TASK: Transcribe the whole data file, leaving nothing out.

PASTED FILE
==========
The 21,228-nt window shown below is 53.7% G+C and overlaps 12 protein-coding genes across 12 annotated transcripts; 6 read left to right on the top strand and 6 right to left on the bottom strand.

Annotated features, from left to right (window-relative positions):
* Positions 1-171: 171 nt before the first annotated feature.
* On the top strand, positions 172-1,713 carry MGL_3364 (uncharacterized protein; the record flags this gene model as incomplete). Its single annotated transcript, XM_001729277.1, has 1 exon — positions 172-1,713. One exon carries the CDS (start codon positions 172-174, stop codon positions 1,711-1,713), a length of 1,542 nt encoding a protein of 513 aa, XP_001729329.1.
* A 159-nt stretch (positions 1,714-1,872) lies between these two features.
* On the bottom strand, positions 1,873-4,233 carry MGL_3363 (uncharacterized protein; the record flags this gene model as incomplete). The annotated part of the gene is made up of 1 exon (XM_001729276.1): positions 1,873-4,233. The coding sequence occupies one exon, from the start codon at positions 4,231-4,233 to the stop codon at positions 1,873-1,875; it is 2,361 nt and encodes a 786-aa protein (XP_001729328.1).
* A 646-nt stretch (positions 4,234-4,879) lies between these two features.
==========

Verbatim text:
The 21,228-nt window shown below is 53.7% G+C and overlaps 12 protein-coding genes across 12 annotated transcripts; 6 read left to right on the top strand and 6 right to left on the bottom strand.

Annotated features, from left to right (window-relative positions):
* Positions 1-171: 171 nt before the first annotated feature.
* On the top strand, positions 172-1,713 carry MGL_3364 (uncharacterized protein; the record flags this gene model as incomplete). Its single annotated transcript, XM_001729277.1, has 1 exon — positions 172-1,713. One exon carries the CDS (start codon positions 172-174, stop codon positions 1,711-1,713), a length of 1,542 nt encoding a protein of 513 aa, XP_001729329.1.
* A 159-nt stretch (positions 1,714-1,872) lies between these two features.
* On the bottom strand, positions 1,873-4,233 carry MGL_3363 (uncharacterized protein; the record flags this gene model as incomplete). The annotated part of the gene is made up of 1 exon (XM_001729276.1): positions 1,873-4,233. The coding sequence occupies one exon, from the start codon at positions 4,231-4,233 to the stop codon at positions 1,873-1,875; it is 2,361 nt and encodes a 786-aa protein (XP_001729328.1).
* A 646-nt stretch (positions 4,234-4,879) lies between these two features.